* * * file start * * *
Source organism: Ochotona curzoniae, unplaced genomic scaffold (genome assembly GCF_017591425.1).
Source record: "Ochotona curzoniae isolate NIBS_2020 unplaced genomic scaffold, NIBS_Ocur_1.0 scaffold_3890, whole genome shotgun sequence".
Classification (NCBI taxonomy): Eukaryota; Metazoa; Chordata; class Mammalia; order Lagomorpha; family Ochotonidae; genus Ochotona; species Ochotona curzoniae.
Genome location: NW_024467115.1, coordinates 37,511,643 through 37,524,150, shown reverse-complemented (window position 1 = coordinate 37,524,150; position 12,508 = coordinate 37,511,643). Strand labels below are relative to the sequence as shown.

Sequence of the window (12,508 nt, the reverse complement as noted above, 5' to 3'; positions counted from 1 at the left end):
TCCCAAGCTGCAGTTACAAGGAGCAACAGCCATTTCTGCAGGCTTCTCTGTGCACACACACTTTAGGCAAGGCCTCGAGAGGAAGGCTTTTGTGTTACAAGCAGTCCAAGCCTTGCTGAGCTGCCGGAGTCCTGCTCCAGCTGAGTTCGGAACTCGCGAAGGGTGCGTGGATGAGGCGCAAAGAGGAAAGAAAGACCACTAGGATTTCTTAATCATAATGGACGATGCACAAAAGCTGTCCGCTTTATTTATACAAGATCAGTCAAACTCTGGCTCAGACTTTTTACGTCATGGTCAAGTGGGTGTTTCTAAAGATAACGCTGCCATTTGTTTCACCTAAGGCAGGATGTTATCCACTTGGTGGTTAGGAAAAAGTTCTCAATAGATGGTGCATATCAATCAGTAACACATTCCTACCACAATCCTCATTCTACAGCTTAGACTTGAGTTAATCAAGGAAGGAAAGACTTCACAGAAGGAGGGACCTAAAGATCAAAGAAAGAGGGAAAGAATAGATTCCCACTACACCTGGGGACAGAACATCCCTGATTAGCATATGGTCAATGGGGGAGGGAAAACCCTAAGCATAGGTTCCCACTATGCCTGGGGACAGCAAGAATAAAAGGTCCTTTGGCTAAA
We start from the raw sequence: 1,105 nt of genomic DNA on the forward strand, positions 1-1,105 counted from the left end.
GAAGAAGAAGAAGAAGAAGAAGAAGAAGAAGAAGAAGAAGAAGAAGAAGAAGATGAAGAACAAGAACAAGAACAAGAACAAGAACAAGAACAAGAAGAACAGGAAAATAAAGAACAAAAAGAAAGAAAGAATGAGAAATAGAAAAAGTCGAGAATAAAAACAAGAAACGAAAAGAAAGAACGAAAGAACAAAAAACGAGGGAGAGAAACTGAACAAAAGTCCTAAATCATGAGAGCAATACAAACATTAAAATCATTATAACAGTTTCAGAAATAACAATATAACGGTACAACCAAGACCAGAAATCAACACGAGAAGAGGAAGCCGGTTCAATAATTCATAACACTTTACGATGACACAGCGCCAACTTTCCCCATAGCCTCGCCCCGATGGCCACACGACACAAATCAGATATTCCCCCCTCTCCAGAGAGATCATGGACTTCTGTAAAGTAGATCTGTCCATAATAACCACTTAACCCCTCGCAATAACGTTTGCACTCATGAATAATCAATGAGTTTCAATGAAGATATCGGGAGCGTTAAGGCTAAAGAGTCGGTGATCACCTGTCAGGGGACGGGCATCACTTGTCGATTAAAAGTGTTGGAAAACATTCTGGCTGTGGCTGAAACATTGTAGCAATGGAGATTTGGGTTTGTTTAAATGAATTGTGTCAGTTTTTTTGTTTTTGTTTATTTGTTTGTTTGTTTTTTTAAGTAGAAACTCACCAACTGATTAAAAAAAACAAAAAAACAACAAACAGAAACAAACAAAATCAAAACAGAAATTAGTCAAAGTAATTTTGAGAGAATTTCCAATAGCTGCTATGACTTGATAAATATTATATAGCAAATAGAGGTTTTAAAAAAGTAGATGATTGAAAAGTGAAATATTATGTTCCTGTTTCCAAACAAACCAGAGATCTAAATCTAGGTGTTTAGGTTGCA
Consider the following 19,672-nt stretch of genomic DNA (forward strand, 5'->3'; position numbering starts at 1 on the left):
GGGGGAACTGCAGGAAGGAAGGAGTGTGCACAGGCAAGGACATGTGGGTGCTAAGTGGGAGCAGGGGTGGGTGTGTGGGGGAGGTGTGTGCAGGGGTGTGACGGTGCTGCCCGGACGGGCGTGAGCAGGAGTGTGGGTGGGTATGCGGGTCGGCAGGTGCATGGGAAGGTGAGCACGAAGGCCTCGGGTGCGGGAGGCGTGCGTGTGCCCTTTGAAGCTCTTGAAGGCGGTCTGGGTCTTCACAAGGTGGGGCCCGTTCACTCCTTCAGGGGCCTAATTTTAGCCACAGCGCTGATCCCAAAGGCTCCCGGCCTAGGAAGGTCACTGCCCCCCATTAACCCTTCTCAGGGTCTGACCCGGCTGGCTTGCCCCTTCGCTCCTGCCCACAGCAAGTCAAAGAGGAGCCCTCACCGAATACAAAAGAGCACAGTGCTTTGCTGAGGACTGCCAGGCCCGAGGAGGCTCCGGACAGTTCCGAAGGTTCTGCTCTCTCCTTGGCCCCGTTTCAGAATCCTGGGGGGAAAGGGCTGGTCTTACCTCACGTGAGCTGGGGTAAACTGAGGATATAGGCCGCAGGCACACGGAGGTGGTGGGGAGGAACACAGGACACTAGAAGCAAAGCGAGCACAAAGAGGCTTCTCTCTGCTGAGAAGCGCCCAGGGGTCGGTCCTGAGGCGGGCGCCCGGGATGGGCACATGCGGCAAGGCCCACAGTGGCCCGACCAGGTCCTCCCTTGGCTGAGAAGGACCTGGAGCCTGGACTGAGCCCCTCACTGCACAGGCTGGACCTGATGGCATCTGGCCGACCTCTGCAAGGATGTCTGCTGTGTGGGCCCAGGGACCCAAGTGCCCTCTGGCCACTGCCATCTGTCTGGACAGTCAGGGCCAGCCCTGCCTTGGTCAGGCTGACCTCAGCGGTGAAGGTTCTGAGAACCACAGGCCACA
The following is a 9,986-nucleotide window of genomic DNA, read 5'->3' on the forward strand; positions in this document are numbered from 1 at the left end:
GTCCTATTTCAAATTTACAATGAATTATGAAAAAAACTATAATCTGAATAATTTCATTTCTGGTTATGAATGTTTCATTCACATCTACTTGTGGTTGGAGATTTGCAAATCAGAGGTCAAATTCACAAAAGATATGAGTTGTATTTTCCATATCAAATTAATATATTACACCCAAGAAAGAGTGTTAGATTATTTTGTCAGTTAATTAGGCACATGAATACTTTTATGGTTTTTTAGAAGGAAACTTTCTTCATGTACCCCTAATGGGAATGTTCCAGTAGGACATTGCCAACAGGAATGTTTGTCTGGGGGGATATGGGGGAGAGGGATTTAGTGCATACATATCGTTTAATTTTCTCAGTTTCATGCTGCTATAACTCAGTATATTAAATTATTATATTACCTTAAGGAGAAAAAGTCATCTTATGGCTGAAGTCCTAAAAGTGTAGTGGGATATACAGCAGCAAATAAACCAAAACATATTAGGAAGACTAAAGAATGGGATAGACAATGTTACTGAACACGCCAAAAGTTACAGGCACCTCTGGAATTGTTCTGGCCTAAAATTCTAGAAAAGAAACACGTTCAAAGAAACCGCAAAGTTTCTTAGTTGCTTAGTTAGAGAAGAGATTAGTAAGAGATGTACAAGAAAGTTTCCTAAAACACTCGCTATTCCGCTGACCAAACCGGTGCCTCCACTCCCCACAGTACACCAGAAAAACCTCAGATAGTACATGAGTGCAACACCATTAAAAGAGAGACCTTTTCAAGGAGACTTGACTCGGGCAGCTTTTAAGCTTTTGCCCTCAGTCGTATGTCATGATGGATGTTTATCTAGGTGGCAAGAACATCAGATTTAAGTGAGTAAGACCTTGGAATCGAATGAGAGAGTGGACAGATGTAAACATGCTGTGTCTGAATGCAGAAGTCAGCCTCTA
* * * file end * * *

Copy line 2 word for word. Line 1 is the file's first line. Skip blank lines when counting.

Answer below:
Source record: "Ochotona curzoniae isolate NIBS_2020 unplaced genomic scaffold, NIBS_Ocur_1.0 scaffold_3890, whole genome shotgun sequence".